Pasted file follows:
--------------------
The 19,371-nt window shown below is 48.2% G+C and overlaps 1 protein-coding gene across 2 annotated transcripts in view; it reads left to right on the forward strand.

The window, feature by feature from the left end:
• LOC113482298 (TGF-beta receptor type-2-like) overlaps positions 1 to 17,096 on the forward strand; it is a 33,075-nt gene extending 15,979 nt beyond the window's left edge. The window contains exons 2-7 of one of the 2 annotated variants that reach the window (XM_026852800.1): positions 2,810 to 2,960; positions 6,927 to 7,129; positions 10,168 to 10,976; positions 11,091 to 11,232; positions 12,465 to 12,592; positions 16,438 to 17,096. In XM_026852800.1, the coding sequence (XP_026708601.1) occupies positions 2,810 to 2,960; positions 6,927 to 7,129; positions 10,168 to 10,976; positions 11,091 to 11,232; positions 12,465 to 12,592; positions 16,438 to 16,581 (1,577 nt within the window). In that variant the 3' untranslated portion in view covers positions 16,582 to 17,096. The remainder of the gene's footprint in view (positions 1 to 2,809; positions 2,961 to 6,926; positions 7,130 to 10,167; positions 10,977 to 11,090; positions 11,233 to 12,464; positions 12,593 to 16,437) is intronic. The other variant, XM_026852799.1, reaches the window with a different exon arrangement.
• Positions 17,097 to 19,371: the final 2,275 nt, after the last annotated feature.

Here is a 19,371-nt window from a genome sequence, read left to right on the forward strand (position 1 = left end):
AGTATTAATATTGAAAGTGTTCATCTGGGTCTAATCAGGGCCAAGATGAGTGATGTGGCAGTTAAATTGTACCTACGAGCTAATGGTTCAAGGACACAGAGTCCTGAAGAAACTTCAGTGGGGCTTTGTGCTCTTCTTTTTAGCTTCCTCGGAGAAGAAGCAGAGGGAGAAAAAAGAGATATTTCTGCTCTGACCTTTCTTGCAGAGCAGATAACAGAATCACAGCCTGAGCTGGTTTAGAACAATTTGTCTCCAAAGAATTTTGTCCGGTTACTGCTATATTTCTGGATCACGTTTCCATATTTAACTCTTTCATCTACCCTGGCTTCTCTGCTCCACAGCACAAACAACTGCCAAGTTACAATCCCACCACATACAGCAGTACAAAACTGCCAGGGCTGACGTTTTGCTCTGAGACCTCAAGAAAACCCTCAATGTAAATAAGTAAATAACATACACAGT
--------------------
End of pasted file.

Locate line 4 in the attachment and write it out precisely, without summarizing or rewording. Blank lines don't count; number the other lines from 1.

• Positions 17,097 to 19,371: the final 2,275 nt, after the last annotated feature.